USDA’s Commodity Credit Corp. announced new marketing assistance loan rates for 2006 crop rice that, as expected, are only a few cents above or below the CCC marketing loan rates for 2005 crop long and medium grain rice.
But the agency also took the unusual step of including a statement in a press release advising rice producers that it will announce 2007 loan rates next spring that are “more reflective” of current market relationships.
The 2006 national average marketing loan rates for farm-stored rice, rough basis, announced by CCC on March 27, are 2 cents per hundredweight lower for long grain rice and 3 cents per cwt higher for medium grain rice than in 2005. The national average loan rate for short grain rice is also 3 cents per cwt higher than in 2005.
Early last month, officials with the Farm Service Agency, which administers the CCC nonrecourse loan program, told growers and representatives of the two rice industry organizations they were considering reducing the loan rate for farm-stored long grain rice by 39 cents per cwt and raising the medium grain loan rate by $1.17 per cwt.
After the USA Rice Federation’s Rice Producers Group and the U.S. Rice Producers Association complained the change would cost rice farmers, some of whom had already planted their 2006 crops, thousands of dollars, FSA officials agreed to drop the change — for 2006.
“We recognize the loan rate announcement comes at a time when some producers have already planted rice, and others are in the final stages of arranging operating loans,” said Teresa Lasseter, FSA administrator, in a letter to USA Rice Federation Chairman Lee Adams.
“Adjustment in rice loan rates could affect some of those operating loans. Because of this, we will make only those adjustments in 2006 rice loans that reflect average milling quality, maintaining the $1 per cwt difference between long grain and medium/short grain whole kernel loan rates.”
Lasseter also said USDA is committed to providing marketing assistance loan programs that reflect recent market relationships, which, she said, was the intent of Congress in the 2002 farm bill.
“Our goal is for producers to focus on market returns when making planting decisions, rather than loan program parameters. To that end, you can expect USDA to work with industry participants to implement 2007 rice loan rates by class and region that are more reflective of current market relationships.”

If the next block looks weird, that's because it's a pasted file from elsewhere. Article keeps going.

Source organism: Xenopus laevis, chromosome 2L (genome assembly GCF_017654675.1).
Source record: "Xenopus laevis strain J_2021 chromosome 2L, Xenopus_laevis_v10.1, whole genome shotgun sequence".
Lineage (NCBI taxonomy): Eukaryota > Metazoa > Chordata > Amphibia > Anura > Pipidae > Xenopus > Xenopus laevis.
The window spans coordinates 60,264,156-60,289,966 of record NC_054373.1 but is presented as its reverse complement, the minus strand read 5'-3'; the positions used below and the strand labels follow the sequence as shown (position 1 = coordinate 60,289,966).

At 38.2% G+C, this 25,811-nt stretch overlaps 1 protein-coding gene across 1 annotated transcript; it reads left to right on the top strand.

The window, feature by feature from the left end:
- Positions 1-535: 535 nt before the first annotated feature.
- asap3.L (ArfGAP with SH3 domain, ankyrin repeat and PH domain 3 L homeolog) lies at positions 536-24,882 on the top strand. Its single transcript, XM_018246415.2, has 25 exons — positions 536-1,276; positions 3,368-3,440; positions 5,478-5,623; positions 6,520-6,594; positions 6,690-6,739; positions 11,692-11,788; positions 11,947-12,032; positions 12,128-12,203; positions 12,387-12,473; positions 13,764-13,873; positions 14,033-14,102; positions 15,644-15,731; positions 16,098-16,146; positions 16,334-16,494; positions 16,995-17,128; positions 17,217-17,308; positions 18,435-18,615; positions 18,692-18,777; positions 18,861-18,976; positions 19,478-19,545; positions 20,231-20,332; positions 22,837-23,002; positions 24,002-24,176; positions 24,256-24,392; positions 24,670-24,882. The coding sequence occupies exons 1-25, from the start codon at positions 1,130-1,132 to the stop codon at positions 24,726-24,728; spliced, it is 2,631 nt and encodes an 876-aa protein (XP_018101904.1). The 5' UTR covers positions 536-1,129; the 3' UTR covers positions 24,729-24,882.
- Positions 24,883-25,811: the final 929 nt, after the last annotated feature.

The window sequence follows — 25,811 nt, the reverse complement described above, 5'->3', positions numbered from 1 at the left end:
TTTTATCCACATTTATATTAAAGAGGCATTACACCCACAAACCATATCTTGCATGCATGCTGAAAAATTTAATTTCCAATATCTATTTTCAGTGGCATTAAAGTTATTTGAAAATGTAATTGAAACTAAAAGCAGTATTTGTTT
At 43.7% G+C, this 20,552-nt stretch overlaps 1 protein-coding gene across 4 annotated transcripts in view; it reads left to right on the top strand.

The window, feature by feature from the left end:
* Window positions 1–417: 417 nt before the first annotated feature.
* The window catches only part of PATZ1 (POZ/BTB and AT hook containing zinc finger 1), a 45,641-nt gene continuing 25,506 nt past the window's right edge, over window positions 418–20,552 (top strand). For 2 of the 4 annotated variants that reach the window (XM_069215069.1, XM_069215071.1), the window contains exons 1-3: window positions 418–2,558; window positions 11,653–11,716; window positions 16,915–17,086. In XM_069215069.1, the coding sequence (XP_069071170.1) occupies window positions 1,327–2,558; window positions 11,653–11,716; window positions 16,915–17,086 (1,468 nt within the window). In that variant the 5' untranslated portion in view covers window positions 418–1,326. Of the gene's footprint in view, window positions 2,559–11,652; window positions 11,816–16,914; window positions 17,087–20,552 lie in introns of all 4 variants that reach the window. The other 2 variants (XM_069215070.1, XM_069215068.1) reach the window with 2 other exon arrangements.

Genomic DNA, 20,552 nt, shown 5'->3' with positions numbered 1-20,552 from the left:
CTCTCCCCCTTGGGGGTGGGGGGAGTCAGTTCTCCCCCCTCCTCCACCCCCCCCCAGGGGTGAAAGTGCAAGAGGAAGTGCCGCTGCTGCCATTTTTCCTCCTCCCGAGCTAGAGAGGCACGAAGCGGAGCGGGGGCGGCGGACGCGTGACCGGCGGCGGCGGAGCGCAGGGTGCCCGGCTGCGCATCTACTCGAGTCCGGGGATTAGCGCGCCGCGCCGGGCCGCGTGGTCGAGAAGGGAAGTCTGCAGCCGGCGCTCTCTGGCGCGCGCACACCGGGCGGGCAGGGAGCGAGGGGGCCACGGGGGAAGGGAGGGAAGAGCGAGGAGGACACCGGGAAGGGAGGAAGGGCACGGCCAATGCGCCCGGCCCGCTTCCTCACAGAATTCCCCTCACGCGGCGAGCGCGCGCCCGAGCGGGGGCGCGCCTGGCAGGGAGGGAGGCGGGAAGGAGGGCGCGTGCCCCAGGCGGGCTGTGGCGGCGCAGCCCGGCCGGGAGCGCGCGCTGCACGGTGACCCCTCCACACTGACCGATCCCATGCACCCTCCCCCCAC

The 2006 rice farm-stored loan rates by class, rough basis in dollars per hundredweight:
Arkansas: long, $6.59; medium, $6.06; short, $6.10.
California: long, $6.48; medium, $6.08; short, $6.10.
Louisiana: long, $6.71; medium, $6.09; short, $6.10.
Mississippi: long, $6.68; medium, $6.07; short, $6.10.
Missouri: long, $6.50; medium, $6.07; short, $6.10.
Texas: long, $6.91; medium, $6.07; short, $6.10.
National Average: long, $6.64; medium, $6.07; short, $6.10.
The Farm Security and rural Investment Act of 2002 or 2002 farm bill specified the national weighted average loan rate for rough rice at $6.50 per cwt for the 2002-2007 crops. Each year, CCC determines loan rates by class of rice to reflect historical production and milling quality. CCC reviews the discount schedule relative to class, grade and smut each year.
For rice stored in commercial warehouses, the whole kernel milled rice loan rates for the 2005 crop are $10.52 per hundredweight for long grain and $9.52 per cwt for medium/short grain. The broken kernel loan rate for all classes is $5.26 per cwt. CCC computes milled rice loan rates by using average milling yields and production percentages by class, thus ensuring that the production-weighted national average rough rice loan rate equals the $6.50 per hundredweight required by statute.
Discounts for lower grade and smut content were unchanged for 2006.
In their discussions with rice farmers, Farm Service Agency representatives said they have already adjusted regional and class loan rates for a number of commodities, including wheat, feed grains, oilseeds, dry peas and lentils, to reflect market relationships.
The 2002 farm bill required USDA to establish marketing loan rates for minor oilseeds, dry peas, lentils and other non-program crops for the first time.